The 149th staging of the New Year Sprint took place over the last weekend of 2017, with the final on New Year's Day at Musselburgh racecourse. Originally run in 1870 at Edinburgh's Powderhall Stadium – its 'home' for the initial 100 years of its existence – it was known as the 'Powderhall Sprint' and was the jewel in the crown of what was till some 30 years ago exclusively professional sprinting. Since then the event has been open to all, the 'Berlin Wall' that previously existed between the professional and amateur codes of the sport having been dismantled.
During that sporting 'apartheid', amateur authorities tended to look down their noses at professional athletics, considering it contaminated with filthy lucre and dodgy betting deals which fell foul of their lofty Corinthian ideals. According it the adjective 'professional' was actually a bit of a misnomer as none of the athletes were full-time or able to earn a livelihood from it. As prizes were in cash rather than the clocks, cutlery sets and the like competed for by amateurs, the term 'professional' was applied. Despite some amateurs' attitudes to the 'pros', what remained undeniable was that the 'professionals' did produce some outstanding sprinters in pursuit of Powderhall success.
A noted example of an athlete who crossed the great divide was Les Piggot of Garscube Harriers. He had a stellar amateur sprinting career, twice an Olympian in 1968 and 1972, twice finalist in Commonwealth Games – 100m in 1970 and 74 – several times Scottish champion, 53 times a British international and occasional captain of the British team. After the Mexico Olympics in 1968, he took the rather risky step of turning to the 'professionals' to improve his performance, at a time when a rule prohibited amateurs from even training with 'pros'. There was one particularly good precedent in his favour – Eric Liddell – who almost 50 years previously trained at Powderhall under a professional coach, Tom McKerchar. It was the late Crawford Fairbrother, the famous Scottish and British high jump champion, who took Piggot on a trip to Powderhall to meet top professional trainer, Jim Bradley.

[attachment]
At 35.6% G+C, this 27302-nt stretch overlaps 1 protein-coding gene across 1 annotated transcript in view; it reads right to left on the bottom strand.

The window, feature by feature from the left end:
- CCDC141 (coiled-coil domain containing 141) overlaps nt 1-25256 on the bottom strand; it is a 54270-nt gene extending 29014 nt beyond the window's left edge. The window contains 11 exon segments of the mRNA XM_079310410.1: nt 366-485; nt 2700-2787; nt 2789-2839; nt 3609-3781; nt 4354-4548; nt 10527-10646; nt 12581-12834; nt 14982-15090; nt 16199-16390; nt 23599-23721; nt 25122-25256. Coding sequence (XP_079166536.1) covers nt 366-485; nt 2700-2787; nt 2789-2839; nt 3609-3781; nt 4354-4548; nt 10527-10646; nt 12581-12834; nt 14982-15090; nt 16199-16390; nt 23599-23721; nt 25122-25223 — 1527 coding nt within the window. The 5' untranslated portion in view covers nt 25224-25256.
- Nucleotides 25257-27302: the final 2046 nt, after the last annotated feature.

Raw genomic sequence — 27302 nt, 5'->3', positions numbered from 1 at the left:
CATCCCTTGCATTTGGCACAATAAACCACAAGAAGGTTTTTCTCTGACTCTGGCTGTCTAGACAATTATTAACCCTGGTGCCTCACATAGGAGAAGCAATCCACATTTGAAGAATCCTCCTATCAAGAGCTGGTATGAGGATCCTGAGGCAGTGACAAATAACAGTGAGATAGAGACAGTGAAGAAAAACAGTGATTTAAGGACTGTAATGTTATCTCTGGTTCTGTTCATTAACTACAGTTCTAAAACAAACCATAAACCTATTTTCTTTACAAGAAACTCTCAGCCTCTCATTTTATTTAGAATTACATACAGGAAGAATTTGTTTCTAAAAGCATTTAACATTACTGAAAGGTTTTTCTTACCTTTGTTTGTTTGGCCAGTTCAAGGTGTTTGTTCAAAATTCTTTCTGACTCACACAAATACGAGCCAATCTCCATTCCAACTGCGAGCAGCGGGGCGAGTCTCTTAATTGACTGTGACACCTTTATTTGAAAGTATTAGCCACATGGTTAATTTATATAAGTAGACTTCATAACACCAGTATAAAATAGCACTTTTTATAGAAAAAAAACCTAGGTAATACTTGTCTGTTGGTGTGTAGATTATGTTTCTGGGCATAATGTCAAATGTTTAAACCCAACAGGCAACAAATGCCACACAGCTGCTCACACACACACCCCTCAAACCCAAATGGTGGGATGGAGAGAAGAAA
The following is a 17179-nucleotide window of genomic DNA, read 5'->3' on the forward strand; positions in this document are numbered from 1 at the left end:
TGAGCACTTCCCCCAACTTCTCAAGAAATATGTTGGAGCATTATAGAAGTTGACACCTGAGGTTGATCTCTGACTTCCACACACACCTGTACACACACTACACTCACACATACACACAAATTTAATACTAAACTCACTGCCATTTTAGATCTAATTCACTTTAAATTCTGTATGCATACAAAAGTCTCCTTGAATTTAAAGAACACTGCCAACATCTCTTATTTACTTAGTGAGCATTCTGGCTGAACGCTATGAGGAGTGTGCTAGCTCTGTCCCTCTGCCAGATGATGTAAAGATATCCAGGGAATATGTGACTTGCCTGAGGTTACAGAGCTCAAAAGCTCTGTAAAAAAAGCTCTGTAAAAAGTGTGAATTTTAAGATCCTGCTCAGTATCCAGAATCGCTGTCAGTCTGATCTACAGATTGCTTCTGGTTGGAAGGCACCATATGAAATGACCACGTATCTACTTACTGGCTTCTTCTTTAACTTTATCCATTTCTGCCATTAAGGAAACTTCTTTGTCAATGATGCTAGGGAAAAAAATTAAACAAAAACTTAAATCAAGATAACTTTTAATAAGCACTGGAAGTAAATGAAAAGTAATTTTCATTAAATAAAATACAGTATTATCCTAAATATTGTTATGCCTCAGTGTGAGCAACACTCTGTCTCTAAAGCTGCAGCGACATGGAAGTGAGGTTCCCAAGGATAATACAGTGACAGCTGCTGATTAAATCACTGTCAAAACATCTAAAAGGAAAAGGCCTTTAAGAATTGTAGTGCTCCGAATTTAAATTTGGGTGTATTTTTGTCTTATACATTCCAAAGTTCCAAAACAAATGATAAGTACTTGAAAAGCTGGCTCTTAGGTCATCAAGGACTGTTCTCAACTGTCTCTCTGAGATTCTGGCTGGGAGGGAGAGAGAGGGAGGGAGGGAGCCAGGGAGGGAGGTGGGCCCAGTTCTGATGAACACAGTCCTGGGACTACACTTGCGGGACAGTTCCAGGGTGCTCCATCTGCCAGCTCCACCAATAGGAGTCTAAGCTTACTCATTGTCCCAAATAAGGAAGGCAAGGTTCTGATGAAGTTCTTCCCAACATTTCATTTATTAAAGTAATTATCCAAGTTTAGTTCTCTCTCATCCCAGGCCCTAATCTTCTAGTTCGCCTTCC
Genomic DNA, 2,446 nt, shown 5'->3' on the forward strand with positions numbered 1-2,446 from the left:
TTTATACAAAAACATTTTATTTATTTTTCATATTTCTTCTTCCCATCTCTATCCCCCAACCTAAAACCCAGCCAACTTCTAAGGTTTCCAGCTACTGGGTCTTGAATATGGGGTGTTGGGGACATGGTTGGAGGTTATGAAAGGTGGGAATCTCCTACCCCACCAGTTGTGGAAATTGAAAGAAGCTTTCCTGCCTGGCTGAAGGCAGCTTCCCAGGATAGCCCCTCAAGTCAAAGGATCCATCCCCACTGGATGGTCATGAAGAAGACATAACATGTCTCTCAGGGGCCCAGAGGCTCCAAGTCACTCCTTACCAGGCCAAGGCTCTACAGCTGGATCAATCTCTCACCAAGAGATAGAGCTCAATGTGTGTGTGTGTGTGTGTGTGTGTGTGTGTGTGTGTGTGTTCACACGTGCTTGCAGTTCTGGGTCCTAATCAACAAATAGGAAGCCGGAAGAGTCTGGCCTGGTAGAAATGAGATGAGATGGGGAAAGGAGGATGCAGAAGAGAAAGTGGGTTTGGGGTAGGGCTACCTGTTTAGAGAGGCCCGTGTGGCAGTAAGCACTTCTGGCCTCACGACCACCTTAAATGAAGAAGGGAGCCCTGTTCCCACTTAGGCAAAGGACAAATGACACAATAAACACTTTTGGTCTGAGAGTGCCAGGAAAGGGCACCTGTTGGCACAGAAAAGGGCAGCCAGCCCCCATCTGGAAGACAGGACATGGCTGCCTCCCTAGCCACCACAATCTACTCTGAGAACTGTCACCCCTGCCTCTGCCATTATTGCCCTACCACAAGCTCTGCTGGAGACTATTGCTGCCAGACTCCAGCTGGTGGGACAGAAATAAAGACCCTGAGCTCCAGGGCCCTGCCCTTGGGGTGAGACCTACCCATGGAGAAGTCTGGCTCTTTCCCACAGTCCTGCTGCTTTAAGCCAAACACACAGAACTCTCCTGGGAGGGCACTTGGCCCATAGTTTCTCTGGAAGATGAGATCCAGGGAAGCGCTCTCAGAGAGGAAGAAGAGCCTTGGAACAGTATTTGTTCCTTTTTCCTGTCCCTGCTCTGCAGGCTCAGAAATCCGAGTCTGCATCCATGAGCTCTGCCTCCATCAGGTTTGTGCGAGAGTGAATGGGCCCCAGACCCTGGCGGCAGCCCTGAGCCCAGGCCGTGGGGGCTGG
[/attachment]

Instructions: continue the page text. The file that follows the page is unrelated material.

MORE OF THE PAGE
Between 1963 and 1971 Bradley produced five winners of the Powderhall Sprint – Ricky Dunbar, David Deas, Tommy Dickson, George McNeill and Wilson Young – and throughout his career numerous other class sprinters. In keeping with the air of mystique around professional running, Bradley was not his real name but his 'nom de plume' as an athlete himself, his own name being Jim Stott. After initial pleasantries, Piggot was somewhat surprised to be told by him: 'You run poorly.'
He recalled: 'Bearing in mind that at this time I would say I was among Britain's top three sprinters not long back from the Mexico Olympics, I was not expecting that! He said he had studied my running action on TV and that I was only a "legs runner," that my arms did nothing to assist me but instead swayed across my torso. His belief was that the arms led the legs and had to be built up to do so more effectively, mainly by use of the boxer's speedball. He said if I was to be trained by him he would put about four yards on me but added that would be subject to two conditions. First, that I would not turn "pro" myself as he wanted to demonstrate that his methods could also bring success to top amateurs. Second, that I would do no running whatsoever of any kind for the first four months with him, so I could forget my 'poor' running technique. Instead I would spend that time doing gym work only, especially speedball and an exercise circuit using bodyweight resistance as he didn't believe in weights.'